That was pretty long winded but since you asked I thought it was best to give you the full brain dump and be transparent with our intentions. If what I said here or our motivations has offended someone, that was not our intention. As I mentioned, we all owe a lot of gratitude and have a lot of respect for OpenFOAM and it's community. We simply wish to take open-source computational mechanics in a different direction and are doing so by something GNU and the GPL openly advocates: forking.
I only had wished you have been clearer on the first post as to your affinity to Caelus and Applied CCM

------------------
@elvis:
Quote:
Originally Posted by elvis View Post
I did not understand that there was not an (successful) attempt to get a working Windows Port of OpenFoam.
There have been already several (somewhat) successful non-official ports of OpenFOAM for Windows.

Quote:
Originally Posted by elvis View Post
Well SGI coming from the Supercomputing (Unix) market might not see to much the need for a Windows Port. But that ESI did not convince its developers that a Windows port would make economic sense,
I think you should ask Prof. Hrvoje Jasak the same question, namely why a certain port of 1.6-ext or 1.5-dev for Windows wasn't made available to the general public

Quote:
Originally Posted by elvis View Post
seems to indicate that the OF-code is not clean enough for a Windows port.
You're looking at this from the very wrong point of view (assuming of course, that a right point of view exists ). If you had handled with Windows as hard-core scientific software developer, you would probably be on the same side as most of the people that have to construct the top 500 super-computers, i.e. to go with any suitable Linux Distribution.

I'm trying desperately to not go on ranting mode, so I'll try to make this as succinct as possible: OpenFOAM does not work on Windows, because the Operating System "Windows Science" edition does not exist. And if it did, it would be something derived from Windows Server, be sponsored by Intel and/or AMD and/or NVidia and cost 3 or 4 times more than Windows Server.
Don't believe me? Investigate the hardships that MinGW, SciPy and similar projects have had with mathematical issues in Windows itself. It's not OpenFOAM who isn't ready, it's Windows that isn't ready.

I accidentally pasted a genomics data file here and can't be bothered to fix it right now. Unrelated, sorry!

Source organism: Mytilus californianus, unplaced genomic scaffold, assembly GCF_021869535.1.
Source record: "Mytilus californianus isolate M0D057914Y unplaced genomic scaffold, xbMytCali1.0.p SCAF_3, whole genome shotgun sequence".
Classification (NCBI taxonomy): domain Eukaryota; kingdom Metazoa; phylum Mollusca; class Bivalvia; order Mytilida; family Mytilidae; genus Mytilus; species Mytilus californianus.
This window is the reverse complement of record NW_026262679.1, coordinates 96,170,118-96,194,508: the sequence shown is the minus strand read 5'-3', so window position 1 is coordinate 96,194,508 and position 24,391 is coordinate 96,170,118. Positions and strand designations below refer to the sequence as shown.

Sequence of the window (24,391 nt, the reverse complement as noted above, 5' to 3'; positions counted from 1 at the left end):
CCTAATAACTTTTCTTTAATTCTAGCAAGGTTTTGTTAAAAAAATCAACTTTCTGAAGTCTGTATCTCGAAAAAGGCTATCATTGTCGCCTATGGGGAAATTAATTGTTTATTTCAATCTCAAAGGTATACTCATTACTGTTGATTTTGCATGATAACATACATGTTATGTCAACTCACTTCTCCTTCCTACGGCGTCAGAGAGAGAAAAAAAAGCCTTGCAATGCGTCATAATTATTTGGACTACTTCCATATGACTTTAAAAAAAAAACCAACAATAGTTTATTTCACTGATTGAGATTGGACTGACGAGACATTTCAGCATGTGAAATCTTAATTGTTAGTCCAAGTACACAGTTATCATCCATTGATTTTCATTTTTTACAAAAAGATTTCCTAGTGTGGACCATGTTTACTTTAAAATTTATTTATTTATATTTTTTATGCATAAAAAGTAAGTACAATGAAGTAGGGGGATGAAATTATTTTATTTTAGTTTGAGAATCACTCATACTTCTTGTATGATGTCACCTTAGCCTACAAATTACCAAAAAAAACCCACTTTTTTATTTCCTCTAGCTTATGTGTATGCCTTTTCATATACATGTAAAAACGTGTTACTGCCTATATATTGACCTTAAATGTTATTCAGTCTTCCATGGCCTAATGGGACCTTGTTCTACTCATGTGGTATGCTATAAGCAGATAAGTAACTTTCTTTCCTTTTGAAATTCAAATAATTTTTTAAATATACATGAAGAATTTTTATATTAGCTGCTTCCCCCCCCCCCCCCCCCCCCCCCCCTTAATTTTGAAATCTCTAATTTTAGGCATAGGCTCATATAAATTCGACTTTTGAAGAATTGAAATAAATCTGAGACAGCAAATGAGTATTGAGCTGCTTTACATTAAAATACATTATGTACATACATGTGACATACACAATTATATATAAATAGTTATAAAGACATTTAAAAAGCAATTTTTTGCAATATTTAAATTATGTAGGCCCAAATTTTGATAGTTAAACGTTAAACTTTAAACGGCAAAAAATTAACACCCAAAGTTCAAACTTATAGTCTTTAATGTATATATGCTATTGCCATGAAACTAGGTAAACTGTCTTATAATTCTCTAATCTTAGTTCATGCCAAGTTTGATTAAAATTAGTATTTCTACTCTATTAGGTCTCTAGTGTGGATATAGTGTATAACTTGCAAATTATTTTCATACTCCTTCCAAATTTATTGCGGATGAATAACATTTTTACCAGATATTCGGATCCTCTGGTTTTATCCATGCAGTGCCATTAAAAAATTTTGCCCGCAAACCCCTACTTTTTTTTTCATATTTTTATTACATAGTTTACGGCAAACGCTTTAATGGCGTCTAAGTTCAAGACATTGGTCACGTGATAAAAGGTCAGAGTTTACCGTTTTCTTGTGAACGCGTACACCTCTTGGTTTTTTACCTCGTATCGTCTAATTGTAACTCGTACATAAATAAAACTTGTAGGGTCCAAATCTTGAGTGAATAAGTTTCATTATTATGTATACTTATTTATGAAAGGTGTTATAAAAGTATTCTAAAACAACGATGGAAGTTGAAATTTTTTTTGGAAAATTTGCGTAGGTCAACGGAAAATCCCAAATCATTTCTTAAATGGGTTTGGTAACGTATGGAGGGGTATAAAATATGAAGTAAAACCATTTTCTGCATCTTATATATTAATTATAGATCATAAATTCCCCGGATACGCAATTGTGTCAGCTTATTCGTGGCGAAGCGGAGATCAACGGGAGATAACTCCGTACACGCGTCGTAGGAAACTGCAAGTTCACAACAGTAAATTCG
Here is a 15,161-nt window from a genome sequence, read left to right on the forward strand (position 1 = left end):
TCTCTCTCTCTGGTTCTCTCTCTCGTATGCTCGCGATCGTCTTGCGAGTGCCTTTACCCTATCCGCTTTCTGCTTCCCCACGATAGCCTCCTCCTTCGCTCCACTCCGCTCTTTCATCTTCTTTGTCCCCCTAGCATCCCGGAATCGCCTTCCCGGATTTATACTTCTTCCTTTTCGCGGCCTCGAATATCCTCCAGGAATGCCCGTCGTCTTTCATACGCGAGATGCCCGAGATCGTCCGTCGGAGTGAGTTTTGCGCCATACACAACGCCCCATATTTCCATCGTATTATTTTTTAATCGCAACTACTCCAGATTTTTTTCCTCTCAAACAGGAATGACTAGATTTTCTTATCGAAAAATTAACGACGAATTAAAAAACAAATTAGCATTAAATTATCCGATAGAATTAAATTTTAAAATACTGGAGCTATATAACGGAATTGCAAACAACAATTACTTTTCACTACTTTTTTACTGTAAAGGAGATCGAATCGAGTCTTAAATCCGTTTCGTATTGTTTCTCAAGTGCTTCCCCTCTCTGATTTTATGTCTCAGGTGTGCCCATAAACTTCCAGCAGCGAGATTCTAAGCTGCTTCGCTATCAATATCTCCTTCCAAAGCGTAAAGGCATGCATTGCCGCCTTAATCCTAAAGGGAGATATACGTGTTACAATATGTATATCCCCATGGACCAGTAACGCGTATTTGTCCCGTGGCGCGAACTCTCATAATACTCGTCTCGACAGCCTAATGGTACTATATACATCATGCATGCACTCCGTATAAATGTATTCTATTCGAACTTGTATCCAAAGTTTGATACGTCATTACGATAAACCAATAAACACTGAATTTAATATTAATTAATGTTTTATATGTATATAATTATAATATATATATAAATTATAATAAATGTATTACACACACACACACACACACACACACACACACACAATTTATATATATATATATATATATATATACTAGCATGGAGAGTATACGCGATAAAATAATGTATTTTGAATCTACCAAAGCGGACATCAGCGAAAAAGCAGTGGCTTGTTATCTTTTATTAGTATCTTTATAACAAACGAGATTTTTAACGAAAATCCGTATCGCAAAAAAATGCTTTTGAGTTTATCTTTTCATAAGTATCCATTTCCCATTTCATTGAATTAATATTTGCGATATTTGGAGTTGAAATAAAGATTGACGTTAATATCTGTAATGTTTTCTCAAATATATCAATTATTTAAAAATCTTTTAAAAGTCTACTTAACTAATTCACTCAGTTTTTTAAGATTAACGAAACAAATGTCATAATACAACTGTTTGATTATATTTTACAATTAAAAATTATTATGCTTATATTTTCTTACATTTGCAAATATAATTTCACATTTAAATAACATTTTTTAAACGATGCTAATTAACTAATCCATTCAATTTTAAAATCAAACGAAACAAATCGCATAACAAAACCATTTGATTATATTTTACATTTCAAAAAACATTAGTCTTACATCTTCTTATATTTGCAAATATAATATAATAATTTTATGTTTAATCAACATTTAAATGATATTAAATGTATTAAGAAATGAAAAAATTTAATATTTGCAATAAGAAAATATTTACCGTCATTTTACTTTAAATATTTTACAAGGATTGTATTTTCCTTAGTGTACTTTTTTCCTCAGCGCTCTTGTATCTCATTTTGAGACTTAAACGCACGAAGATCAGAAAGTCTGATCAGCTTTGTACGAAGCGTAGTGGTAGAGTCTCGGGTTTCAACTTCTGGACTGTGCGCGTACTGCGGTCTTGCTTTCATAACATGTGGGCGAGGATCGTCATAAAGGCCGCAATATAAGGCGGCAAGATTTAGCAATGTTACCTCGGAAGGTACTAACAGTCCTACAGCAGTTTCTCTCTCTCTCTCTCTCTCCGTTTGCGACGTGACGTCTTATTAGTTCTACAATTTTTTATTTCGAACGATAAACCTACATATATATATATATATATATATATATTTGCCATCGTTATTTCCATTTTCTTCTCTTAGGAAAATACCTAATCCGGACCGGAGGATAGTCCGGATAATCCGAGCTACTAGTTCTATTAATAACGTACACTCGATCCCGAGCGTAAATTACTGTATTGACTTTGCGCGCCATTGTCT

Things have gotten better in Windows over the past years, but from my experience, it is still Windows (as an Operating System and software ecosystem) which is not yet ready for OpenFOAM.

And OpenFOAM has a pretty clean and elegant code!

Best regards,
Bruno
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Last edited by wyldckat; November 8, 2014 at 07:35. Reason: fixed a few typos
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Old   November 11, 2014, 06:22
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Hi,

Thanks a lot to AppliedCCM for their work.

1) Windows Pre-requisite: it took me a couple of minutes to understand that the executable was only an archive and that I had to find the 4 executables and manually execute each one;
2) Is snappyHexMesh included? My first impression was that it is not. Can you confirm?

Have a great day. Julien
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Old   November 11, 2014, 23:55
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Quote:
Originally Posted by julien.decharentenay View Post
Hi,

1) Windows Pre-requisite: it took me a couple of minutes to understand that the executable was only an archive and that I had to find the 4 executables and manually execute each one;
Correct. I will make a point of clarifying this in the installation notes on the website. Thanks for the feedback.

Quote:
2) Is snappyHexMesh included? My first impression was that it is not. Can you confirm?
Correct, not included.